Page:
2. Four years’ residence in the West Indies by Frederic William Naylor Bayley, 1830
  3. The Treaty of Utrecht, 1713, Heritage Newfoundland and Labrador, 1998
  4. Calendar of State Papers, Colonial, America, and West Indies, British History Online website, America and West Indies: October 1714, Institute of Historical Research, School of Advanced Study, University of London, 2017 (advice on selling land to the highest bidder)
  5. The Oxford history of the British Empire: the eighteenth century, by William Roger Louis, Alaine M. LowPeter James Marshall, Oxford University Press, 2001


  1. Sheila said:

    I was looking for a succinct history of St Kitts in the time that Timothy Hare owned two plantations there and this was perfect!

    July 3, 2020
    • dreamer said:

      I’m so glad it was helpful! I see that your Timothy Hare was one of the British land holders in the complaint about land being given back to French former owners.

      July 3, 2020
  2. Lynne said:

    It was quite interesting to read the history about St. Kitts, as I am a Maillard and have known about my Kittitian descent since I was young. I truly want to learn more ad see if I am able to trace my familial lineage.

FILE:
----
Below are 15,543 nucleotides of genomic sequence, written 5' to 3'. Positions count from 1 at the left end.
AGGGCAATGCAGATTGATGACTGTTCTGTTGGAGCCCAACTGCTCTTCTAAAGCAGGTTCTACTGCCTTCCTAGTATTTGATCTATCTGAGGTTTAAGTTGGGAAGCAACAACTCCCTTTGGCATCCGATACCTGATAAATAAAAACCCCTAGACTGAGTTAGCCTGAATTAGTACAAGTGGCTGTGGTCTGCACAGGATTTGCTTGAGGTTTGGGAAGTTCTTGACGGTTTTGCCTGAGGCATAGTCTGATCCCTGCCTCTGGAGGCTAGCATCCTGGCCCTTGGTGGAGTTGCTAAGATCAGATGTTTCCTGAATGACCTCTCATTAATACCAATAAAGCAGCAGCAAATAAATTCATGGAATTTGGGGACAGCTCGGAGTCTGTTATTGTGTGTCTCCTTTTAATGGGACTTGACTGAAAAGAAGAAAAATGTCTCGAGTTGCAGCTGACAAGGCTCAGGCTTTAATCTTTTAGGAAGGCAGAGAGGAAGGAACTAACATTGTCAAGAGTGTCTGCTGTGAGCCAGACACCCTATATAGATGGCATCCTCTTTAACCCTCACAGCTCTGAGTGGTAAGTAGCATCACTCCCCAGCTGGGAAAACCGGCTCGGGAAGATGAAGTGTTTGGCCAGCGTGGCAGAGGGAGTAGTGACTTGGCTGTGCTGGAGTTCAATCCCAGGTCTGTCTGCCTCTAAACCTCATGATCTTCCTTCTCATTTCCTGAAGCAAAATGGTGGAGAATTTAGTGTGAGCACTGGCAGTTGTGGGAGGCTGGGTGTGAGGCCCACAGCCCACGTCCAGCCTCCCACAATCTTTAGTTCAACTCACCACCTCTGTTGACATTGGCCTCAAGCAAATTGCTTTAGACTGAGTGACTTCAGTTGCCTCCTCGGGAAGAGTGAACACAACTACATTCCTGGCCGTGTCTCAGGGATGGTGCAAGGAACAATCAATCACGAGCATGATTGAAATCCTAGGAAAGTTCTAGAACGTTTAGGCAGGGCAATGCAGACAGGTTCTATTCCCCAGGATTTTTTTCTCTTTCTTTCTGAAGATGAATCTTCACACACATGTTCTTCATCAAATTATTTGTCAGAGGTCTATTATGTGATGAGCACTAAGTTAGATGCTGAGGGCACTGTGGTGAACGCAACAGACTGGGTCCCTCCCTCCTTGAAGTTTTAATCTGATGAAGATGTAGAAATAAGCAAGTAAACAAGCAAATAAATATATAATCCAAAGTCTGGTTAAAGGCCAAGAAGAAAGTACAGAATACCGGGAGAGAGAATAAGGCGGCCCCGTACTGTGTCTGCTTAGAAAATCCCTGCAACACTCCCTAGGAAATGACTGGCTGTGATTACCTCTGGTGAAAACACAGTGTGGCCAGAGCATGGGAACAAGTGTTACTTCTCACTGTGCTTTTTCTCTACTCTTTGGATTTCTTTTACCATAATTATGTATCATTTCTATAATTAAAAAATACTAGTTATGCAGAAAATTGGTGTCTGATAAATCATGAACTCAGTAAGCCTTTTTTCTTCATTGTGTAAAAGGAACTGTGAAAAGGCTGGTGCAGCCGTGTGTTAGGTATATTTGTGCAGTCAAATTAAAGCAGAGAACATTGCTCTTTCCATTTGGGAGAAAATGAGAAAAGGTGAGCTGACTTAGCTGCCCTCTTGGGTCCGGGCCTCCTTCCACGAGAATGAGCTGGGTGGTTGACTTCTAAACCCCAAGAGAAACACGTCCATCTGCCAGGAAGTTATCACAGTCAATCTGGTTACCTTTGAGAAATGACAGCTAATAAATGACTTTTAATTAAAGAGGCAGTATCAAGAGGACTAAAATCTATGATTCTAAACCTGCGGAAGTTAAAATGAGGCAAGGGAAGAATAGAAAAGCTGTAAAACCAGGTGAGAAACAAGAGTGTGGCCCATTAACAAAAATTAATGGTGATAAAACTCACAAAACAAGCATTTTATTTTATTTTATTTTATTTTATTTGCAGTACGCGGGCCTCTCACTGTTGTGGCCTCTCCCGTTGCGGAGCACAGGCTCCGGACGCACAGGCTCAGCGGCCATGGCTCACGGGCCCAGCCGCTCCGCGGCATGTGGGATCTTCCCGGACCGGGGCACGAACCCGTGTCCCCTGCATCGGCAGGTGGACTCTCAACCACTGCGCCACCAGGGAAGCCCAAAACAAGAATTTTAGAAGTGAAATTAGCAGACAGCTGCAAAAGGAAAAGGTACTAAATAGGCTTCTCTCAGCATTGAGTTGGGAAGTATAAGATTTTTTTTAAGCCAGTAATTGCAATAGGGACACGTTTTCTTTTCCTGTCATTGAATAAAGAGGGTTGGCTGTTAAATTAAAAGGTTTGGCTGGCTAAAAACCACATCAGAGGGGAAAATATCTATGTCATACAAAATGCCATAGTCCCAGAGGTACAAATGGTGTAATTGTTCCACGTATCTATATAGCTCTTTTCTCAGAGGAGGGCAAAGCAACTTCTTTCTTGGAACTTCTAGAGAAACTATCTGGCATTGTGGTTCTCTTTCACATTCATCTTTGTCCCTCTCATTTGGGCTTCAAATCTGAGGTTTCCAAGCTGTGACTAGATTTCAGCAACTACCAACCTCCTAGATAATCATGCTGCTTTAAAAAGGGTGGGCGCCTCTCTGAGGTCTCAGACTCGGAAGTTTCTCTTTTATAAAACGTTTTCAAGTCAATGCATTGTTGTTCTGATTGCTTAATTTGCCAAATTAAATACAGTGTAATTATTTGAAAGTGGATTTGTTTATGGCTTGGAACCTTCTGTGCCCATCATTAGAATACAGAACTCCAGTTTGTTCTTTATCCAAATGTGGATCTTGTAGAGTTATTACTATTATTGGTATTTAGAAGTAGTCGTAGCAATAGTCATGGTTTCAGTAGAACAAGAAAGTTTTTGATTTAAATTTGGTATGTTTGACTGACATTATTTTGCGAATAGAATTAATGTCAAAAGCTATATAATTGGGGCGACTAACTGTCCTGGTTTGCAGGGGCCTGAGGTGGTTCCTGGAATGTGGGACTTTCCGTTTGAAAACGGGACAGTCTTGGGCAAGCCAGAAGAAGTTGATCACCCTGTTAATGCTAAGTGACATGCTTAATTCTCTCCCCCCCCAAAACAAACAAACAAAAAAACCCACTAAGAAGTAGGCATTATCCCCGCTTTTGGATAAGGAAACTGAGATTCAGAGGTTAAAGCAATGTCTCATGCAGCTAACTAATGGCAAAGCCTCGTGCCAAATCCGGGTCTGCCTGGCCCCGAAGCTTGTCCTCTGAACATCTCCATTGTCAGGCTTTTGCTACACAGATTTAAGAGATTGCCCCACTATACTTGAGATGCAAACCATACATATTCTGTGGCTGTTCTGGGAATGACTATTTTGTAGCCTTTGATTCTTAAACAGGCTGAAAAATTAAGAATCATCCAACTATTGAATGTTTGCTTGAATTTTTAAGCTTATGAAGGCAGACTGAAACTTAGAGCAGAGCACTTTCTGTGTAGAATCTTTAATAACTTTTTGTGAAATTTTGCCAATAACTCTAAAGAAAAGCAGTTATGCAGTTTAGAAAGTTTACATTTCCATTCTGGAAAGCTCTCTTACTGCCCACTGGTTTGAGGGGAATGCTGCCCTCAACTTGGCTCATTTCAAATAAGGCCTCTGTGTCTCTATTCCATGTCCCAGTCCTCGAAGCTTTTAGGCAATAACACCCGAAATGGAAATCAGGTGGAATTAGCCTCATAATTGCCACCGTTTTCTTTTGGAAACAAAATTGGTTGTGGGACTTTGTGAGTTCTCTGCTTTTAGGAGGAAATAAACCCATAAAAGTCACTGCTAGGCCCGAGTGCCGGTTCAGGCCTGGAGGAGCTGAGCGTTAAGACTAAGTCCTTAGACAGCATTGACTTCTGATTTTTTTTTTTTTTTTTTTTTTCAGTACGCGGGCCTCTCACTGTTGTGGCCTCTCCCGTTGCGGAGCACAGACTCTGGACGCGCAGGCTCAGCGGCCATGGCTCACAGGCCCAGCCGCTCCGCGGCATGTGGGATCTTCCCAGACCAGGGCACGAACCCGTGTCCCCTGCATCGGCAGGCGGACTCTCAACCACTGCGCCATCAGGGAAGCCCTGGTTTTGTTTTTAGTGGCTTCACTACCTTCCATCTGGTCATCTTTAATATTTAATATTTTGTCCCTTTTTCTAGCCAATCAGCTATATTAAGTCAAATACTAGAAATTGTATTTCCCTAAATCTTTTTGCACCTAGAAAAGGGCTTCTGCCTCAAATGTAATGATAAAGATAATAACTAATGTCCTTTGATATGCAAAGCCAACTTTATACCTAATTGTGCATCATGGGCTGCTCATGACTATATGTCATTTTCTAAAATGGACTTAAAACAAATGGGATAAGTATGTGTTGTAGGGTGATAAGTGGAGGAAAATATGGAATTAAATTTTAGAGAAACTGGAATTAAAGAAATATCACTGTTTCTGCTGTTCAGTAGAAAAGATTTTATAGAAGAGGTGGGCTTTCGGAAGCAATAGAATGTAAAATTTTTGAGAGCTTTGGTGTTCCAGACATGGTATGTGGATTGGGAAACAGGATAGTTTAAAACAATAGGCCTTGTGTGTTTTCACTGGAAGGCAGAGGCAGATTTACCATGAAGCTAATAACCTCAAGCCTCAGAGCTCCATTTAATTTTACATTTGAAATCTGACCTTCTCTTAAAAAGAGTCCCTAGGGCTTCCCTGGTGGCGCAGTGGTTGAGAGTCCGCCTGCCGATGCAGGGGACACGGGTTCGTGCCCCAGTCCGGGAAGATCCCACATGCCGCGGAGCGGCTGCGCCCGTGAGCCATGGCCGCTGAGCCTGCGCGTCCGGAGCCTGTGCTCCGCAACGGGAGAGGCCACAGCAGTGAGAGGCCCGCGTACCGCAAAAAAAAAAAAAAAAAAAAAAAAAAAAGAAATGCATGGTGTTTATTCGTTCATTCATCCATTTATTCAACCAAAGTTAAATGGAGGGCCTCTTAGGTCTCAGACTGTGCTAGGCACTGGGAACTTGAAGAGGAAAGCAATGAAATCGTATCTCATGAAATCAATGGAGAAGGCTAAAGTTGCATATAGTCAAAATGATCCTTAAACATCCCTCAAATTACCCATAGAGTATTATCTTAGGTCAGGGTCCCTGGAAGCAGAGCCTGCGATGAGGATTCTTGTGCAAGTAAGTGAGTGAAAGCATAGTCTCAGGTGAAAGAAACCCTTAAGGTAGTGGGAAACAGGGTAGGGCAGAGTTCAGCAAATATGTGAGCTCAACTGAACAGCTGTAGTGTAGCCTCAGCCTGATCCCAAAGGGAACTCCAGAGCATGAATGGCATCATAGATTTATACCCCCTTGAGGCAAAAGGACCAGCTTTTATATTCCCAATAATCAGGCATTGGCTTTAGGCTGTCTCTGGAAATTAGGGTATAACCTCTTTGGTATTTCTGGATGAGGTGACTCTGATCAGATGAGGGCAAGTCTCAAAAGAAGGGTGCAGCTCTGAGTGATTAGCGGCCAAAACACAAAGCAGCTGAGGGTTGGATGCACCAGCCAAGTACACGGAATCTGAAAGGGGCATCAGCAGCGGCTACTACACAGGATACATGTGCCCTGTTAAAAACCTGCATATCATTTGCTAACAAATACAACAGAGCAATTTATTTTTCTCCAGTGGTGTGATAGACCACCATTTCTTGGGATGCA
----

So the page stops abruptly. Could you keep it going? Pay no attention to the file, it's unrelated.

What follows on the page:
August 9, 2020
    • dreamer said:

      How cool! How far have you gotten back in time with your Maillard family? There were a good number of Maillards on St Kitts, but maybe I can see if you have any ancestors in common with my husband.

      August 9, 2020
      • Lynne said:

        I have not gotten very far. However, I am part of a group on social media for Maillards.

        August 11, 2020
  3. Phyl Schepens said:

    Very informative, thank you for your research.
    My husband is also related to the Maillards from St Kitts and Tortola. We have documentation up to Anthony William Maillard, born approximately 1790, a barrister on Tortola about 1820 – 1834.
    Anthony married Mary Hetherington, and had two daughters, Elizabeth Bental and Mary Hetherington, but our information does not go beyond that.
    Does this Maillard fit into anyone’s family trees?

    November 18, 2021
    • dreamer said:

      Hello Phyl,

      The Anthony William Maillard name is a very interesting one! It appears in St Kitts records, as well as a William Anthony Maillard (wife Harriet Caines). Both men were slave owners in the early 1800s. An Anthony William Maillard appears as a proprietor in the 1822 SK slave register.